Native plants might sound unusual in a fruit and vegetable garden, but there are important reasons to add a few native plants in your own garden. Many people are aware of the problem of the honey bee colony collapse. This is devastating for many reasons, and as an herbalist, I value my honey bees, but I also value the over 1400 native California pollinators. Using native plants in your gardening is as important as their use in large agricultural farms and vineyards, because it increases the yield and health of the other plants. Those native pollinators require specific plants to survive, just as the Monarch Butterflies require milk weed, but they pollinate many other plants. For more information on Native plants, I recommend the Theodore Payne Foundation and the Rancho Santa Ana Botanical Garden, two important organizations in the history and preservation of our California native plant species. Their members literally wrote many of the books on the subject. As native plants are becoming more popular, you will find many gardens and nurseries carrying them. There are other organizations in other areas of Southern California that are great resources too, but these are what I am most familiar with. The California Native Plant Society has an amazing reference for landscaping, called Calscape, that includes which at nurseries you can find the plants locally. The appropriate season to plant and seed most of our local native plants has nearly ended (although native milk weed should be planted in early spring), but I hope that these resources will give you inspiration to plan and design some interesting upgrades in your own gardens. Plan on planting between October and January of next season as this will give the plants the best chance at surviving our harsh summer temperatures when many are dormant.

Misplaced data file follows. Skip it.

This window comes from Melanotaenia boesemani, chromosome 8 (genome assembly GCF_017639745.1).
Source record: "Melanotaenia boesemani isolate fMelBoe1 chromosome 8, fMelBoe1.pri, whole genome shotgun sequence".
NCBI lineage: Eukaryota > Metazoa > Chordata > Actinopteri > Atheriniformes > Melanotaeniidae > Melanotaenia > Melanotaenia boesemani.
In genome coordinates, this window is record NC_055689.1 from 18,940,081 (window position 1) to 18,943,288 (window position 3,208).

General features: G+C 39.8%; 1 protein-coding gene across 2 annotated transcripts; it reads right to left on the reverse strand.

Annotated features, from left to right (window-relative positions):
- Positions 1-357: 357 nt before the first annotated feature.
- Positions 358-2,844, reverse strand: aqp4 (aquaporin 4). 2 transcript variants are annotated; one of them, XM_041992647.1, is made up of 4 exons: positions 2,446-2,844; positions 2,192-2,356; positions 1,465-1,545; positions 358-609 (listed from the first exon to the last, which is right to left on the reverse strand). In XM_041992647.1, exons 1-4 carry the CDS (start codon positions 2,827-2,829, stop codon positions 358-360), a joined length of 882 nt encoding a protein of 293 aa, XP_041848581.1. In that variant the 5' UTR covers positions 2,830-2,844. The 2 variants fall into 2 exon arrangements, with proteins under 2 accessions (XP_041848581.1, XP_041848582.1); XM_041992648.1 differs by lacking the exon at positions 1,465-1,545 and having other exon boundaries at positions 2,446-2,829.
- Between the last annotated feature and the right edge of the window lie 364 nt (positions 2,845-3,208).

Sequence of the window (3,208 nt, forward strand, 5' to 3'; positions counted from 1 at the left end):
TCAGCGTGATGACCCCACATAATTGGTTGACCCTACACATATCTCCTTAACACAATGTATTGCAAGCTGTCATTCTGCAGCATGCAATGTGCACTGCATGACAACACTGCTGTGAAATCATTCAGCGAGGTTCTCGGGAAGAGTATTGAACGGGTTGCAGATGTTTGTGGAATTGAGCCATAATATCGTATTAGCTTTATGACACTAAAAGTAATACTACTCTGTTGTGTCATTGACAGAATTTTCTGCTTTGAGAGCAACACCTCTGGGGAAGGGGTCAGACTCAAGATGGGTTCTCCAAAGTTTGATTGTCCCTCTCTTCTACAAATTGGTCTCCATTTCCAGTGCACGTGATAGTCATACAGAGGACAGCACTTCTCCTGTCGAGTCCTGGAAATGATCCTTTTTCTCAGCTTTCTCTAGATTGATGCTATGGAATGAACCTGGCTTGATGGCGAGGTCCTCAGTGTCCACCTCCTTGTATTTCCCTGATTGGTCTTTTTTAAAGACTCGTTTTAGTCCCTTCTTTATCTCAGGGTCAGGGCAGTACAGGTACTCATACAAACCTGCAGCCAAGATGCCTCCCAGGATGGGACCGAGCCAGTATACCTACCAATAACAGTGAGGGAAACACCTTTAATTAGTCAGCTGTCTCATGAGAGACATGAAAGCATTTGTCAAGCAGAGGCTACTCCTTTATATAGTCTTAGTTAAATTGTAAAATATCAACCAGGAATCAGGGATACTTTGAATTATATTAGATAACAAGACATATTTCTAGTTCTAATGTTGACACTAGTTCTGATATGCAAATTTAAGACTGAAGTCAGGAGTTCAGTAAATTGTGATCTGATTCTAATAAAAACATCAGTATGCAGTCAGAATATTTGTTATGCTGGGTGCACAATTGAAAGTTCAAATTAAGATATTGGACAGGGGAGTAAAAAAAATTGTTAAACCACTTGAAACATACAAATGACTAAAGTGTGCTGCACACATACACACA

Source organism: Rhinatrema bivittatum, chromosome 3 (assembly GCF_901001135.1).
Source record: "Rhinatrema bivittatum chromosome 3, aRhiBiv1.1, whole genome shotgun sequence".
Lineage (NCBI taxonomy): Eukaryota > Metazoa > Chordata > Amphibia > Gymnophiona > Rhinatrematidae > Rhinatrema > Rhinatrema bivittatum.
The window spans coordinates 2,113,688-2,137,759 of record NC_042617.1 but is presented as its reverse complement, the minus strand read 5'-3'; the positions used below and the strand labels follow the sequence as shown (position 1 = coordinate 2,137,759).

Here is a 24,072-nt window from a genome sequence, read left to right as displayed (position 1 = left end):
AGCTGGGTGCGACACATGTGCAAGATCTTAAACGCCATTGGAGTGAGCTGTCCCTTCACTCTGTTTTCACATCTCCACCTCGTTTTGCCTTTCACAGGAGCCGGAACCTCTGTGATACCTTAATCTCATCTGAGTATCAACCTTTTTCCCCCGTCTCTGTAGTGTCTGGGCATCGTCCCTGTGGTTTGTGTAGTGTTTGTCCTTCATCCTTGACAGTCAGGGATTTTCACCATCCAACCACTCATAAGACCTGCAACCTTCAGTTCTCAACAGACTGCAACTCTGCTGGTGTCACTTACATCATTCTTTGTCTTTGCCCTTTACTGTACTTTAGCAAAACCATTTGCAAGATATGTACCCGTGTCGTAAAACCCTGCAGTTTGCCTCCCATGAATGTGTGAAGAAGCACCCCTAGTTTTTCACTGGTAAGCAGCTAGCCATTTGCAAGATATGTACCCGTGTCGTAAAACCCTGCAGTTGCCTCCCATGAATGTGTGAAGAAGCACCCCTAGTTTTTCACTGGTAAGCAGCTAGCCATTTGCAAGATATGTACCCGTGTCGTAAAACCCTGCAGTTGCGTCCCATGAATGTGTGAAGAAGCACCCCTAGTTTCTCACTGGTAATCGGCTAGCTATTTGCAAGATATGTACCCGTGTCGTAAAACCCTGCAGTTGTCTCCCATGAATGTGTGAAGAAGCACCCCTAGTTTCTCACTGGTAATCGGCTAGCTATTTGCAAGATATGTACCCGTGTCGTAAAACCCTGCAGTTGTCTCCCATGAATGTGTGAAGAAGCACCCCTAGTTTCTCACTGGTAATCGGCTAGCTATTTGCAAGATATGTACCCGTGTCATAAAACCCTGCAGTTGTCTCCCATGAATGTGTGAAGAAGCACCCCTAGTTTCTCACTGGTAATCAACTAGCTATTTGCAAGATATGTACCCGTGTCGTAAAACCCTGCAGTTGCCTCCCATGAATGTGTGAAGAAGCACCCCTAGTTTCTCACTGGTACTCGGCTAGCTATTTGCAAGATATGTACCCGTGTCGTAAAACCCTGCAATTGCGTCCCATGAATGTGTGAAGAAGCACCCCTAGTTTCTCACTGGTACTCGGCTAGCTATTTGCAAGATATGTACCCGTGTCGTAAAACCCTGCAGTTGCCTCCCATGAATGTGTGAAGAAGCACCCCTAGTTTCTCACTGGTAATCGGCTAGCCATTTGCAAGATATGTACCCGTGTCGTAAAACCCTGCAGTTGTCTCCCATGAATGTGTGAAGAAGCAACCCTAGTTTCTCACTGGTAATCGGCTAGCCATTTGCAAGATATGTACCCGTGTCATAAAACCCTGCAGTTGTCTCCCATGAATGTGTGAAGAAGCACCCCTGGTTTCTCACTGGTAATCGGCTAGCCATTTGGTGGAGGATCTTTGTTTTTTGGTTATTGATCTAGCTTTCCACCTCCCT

Continuing on my personal theme of “growth,” I am excited to be working on edibles in my own backyard this year. I already have two citrus trees, some herbs, and succulents. A recent visit with a friend and her very active imperfect gardening has inspired me, especially as she shared plants, cuttings and seeds. My ancestral heritage is farmers on both sides of my family, but childhood divorce separated me from the family that would have helped me learn to grow, cook and preserve food at just the age that I would have started. Each of the steps I take on this part of my path is forging a better connection with my ancestral line in a healthy and productive way. I have emotional blocks and anxieties that have slowed my connection, but I can hear the encouragement in my heart each time I attempt something new in my gardens.
Seed Library of Los Angeles
My native garden album on Facebook
Altadena Seed Library presentation event
Theodore Payne Foundation
Rancho Santa Ana Botanical Garden
California Native Plant Society
Calscape (a service of the Native Plant Society)